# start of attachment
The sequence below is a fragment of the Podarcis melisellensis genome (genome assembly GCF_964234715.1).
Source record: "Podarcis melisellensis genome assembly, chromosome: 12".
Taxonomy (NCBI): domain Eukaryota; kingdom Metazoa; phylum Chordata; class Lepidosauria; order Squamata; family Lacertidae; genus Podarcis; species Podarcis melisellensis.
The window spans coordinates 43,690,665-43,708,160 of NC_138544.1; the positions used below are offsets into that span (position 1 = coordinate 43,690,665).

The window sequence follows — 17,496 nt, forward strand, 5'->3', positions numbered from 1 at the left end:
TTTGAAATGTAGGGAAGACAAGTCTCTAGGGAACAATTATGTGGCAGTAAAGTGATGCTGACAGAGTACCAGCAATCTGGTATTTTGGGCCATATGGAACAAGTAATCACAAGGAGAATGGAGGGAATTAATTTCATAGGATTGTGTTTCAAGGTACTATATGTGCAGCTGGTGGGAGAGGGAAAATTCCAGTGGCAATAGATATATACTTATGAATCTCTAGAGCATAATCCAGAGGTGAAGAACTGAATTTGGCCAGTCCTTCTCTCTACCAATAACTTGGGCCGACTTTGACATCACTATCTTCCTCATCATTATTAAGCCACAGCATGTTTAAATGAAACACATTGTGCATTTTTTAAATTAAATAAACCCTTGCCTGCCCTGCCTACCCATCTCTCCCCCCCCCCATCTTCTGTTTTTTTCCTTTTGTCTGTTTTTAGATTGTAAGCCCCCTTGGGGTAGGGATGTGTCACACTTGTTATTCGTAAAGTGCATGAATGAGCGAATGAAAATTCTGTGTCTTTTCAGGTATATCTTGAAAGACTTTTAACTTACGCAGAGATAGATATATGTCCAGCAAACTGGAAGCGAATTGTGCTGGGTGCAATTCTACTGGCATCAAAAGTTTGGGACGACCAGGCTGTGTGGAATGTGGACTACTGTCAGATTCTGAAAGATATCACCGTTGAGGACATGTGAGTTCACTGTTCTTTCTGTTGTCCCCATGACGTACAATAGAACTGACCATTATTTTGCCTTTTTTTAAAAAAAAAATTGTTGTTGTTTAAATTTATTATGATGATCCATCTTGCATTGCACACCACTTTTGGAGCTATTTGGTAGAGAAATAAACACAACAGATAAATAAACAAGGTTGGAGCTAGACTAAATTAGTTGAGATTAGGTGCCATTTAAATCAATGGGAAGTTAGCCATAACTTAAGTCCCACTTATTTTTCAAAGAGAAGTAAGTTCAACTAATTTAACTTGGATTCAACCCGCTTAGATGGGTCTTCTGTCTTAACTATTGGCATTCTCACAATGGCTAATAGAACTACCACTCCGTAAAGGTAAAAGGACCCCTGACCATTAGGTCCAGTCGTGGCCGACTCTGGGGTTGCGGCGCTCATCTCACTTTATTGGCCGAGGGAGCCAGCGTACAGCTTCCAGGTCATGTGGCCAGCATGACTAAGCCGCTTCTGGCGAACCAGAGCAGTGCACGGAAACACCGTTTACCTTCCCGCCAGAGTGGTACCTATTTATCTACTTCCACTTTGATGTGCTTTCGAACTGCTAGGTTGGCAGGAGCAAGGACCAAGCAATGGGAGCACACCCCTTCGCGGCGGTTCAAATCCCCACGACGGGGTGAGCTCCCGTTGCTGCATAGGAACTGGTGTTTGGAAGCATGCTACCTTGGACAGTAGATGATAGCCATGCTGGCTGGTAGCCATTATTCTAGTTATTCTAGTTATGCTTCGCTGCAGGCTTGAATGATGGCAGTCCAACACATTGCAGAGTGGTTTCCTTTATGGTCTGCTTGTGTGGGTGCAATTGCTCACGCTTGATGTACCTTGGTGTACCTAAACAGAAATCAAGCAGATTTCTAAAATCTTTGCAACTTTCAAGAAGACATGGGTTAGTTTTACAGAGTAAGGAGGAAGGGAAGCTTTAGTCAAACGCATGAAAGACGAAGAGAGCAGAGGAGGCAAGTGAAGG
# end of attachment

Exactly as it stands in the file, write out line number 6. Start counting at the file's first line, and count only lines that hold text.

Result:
TTTGAAATGTAGGGAAGACAAGTCTCTAGGGAACAATTATGTGGCAGTAAAGTGATGCTGACAGAGTACCAGCAATCTGGTATTTTGGGCCATATGGAACAAGTAATCACAAGGAGAATGGAGGGAATTAATTTCATAGGATTGTGTTTCAAGGTACTATATGTGCAGCTGGTGGGAGAGGGAAAATTCCAGTGGCAATAGATATATACTTATGAATCTCTAGAGCATAATCCAGAGGTGAAGAACTGAATTTGGCCAGTCCTTCTCTCTACCAATAACTTGGGCCGACTTTGACATCACTATCTTCCTCATCATTATTAAGCCACAGCATGTTTAAATGAAACACATTGTGCATTTTTTAAATTAAATAAACCCTTGCCTGCCCTGCCTACCCATCTCTCCCCCCCCCCATCTTCTGTTTTTTTCCTTTTGTCTGTTTTTAGATTGTAAGCCCCCTTGGGGTAGGGATGTGTCACACTTGTTATTCGTAAAGTGCATGAATGAGCGAATGAAAATTCTGTGTCTTTTCAGGTATATCTTGAAAGACTTTTAACTTACGCAGAGATAGATATATGTCCAGCAAACTGGAAGCGAATTGTGCTGGGTGCAATTCTACTGGCATCAAAAGTTTGGGACGACCAGGCTGTGTGGAATGTGGACTACTGTCAGATTCTGAAAGATATCACCGTTGAGGACATGTGAGTTCACTGTTCTTTCTGTTGTCCCCATGACGTACAATAGAACTGACCATTATTTTGCCTTTTTTTAAAAAAAAAATTGTTGTTGTTTAAATTTATTATGATGATCCATCTTGCATTGCACACCACTTTTGGAGCTATTTGGTAGAGAAATAAACACAACAGATAAATAAACAAGGTTGGAGCTAGACTAAATTAGTTGAGATTAGGTGCCATTTAAATCAATGGGAAGTTAGCCATAACTTAAGTCCCACTTATTTTTCAAAGAGAAGTAAGTTCAACTAATTTAACTTGGATTCAACCCGCTTAGATGGGTCTTCTGTCTTAACTATTGGCATTCTCACAATGGCTAATAGAACTACCACTCCGTAAAGGTAAAAGGACCCCTGACCATTAGGTCCAGTCGTGGCCGACTCTGGGGTTGCGGCGCTCATCTCACTTTATTGGCCGAGGGAGCCAGCGTACAGCTTCCAGGTCATGTGGCCAGCATGACTAAGCCGCTTCTGGCGAACCAGAGCAGTGCACGGAAACACCGTTTACCTTCCCGCCAGAGTGGTACCTATTTATCTACTTCCACTTTGATGTGCTTTCGAACTGCTAGGTTGGCAGGAGCAAGGACCAAGCAATGGGAGCACACCCCTTCGCGGCGGTTCAAATCCCCACGACGGGGTGAGCTCCCGTTGCTGCATAGGAACTGGTGTTTGGAAGCATGCTACCTTGGACAGTAGATGATAGCCATGCTGGCTGGTAGCCATTATTCTAGTTATTCTAGTTATGCTTCGCTGCAGGCTTGAATGATGGCAGTCCAACACATTGCAGAGTGGTTTCCTTTATGGTCTGCTTGTGTGGGTGCAATTGCTCACGCTTGATGTACCTTGGTGTACCTAAACAGAAATCAAGCAGATTTCTAAAATCTTTGCAACTTTCAAGAAGACATGGGTTAGTTTTACAGAGTAAGGAGGAAGGGAAGCTTTAGTCAAACGCATGAAAGACGAAGAGAGCAGAGGAGGCAAGTGAAGG